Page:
The health benefits of breastfeeding for mothers and babies are widely known -- studies have shown it may improve cognitive development among children and could reduce a woman's risk of getting breast cancer or cardiovascular disease. But new research suggests that very obese woman may not breast feed as much or for as long as their normal-weight counterparts.
The study, released in the January issue of the journal Obesity, looked at information about 3,517 white women and 2,846 black women who were part of the Pregnancy Risk Assessment Monitoring System from 2000 to 2005.
Among the participants, 7.1% of the white women and 5.3% of the black women were underweight; 53.8% of the white women and 39.5% of the black women were normal weight; 20.9% of the white women and 28.3% of the black women were overweight; 10.5% of the white women and 15.6% of the black women were obese; and 7.7% of the white women and 11.3% of the black women were very obese.
Overall, a greater number of white women (67.2%) than black women (41.2%) initiated breastfeeding, and white women breastfed for longer periods compared to black women. Among white women, breastfeeding was highest among those who were normal weight and went down as their pre-pregnancy body mass indexes rose, with very obese white women having lower odds of beginning breastfeeding than normal-weight white women. Among black women BMI was not a factor in beginning to breastfeed.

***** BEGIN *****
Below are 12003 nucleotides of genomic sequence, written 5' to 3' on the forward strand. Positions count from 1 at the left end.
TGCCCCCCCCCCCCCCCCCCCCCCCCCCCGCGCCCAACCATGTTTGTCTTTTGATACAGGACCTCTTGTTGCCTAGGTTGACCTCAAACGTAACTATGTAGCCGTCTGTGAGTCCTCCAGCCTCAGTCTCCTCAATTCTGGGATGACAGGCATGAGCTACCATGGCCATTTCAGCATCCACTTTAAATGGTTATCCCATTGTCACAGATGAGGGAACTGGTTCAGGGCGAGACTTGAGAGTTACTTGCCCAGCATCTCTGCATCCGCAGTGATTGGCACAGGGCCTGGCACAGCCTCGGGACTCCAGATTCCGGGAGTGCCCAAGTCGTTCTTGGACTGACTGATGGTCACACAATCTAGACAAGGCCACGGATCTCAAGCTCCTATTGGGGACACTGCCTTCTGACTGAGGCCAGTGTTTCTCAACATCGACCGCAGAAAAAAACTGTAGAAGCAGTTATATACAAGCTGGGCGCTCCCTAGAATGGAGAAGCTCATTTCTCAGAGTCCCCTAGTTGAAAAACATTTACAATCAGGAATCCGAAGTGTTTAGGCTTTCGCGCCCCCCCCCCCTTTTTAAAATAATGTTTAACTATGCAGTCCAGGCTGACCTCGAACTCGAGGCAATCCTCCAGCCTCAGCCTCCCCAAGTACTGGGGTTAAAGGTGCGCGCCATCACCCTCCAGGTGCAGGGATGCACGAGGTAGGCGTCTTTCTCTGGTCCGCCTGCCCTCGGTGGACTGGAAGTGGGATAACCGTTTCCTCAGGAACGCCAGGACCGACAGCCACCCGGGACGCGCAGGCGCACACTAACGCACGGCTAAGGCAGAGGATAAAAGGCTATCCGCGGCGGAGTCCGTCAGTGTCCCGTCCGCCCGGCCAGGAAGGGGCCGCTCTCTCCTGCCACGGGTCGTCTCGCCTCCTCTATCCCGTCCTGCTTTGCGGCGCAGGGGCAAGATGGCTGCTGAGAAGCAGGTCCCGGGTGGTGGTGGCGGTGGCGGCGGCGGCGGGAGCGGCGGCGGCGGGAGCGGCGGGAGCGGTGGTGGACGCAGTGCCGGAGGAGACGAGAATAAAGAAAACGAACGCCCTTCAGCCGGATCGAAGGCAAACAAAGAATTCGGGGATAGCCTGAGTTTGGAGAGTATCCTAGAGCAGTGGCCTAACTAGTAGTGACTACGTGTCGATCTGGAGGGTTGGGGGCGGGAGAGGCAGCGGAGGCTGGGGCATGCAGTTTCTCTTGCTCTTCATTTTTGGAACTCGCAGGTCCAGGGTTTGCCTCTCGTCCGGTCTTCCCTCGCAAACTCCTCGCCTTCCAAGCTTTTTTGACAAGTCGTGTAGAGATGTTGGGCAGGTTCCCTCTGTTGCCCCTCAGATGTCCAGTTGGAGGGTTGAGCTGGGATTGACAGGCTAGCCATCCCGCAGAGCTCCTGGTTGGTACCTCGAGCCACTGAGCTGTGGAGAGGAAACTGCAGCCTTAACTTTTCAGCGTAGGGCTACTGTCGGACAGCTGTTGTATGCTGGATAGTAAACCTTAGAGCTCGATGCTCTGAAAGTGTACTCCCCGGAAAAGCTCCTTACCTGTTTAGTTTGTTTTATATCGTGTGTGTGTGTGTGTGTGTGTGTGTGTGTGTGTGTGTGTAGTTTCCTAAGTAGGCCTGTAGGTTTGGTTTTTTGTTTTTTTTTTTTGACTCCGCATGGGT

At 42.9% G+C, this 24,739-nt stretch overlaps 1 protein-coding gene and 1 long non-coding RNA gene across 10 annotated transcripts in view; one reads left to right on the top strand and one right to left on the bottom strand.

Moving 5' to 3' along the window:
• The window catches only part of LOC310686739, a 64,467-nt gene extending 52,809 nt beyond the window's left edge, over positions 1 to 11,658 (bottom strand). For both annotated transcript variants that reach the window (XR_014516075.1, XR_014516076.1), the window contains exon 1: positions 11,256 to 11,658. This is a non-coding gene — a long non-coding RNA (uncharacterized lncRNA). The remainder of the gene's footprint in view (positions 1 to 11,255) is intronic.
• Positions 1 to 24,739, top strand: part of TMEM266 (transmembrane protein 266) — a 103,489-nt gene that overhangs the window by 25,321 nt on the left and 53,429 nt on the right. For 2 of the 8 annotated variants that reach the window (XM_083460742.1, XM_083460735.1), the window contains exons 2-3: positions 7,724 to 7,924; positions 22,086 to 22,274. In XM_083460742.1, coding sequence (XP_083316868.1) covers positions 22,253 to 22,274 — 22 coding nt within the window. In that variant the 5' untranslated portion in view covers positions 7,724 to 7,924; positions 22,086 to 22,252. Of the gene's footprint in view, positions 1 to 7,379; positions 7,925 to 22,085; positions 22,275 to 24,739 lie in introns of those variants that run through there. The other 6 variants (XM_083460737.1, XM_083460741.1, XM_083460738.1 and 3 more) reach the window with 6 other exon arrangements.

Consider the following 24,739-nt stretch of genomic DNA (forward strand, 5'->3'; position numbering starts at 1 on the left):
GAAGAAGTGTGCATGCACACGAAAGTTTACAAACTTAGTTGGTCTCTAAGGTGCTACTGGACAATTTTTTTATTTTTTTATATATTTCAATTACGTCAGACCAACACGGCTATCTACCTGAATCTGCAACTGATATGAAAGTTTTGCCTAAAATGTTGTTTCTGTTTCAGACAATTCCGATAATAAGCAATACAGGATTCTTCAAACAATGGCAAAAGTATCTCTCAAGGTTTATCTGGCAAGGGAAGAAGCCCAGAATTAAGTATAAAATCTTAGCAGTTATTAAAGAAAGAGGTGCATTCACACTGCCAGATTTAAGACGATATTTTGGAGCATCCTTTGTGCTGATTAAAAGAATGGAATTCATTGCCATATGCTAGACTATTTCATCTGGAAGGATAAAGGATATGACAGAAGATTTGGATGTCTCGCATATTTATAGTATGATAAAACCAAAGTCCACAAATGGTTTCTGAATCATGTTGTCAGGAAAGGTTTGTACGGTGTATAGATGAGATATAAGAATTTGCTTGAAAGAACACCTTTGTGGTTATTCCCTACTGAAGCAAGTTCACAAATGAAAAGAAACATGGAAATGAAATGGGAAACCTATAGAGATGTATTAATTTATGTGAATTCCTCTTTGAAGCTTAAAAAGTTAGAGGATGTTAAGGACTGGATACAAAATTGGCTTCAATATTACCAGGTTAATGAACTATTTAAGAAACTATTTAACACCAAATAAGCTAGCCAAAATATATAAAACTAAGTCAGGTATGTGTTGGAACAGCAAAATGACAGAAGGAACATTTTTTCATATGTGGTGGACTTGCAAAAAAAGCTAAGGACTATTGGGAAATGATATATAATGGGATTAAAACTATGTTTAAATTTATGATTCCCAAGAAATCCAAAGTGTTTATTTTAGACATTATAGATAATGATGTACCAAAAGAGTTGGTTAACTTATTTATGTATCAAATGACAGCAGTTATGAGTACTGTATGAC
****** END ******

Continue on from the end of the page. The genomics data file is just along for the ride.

BMI was also relevant in breastfeeding duration. Very obese white women had on average the shortest period of breastfeeding while normal-weight white women had the longest. Among white women the odds of breastfeeding at 10 weeks decreased as their BMIs increased.
The authors point to other studies that show overweight and obese women may have a harder time breastfeeding than women of normal weight and they urge that overweight and obese women as well as black women may need more guidance to start breastfeeding.
-- Jeannine Stein
Photo credit: Ricardo DeAratanha / Los Angeles Times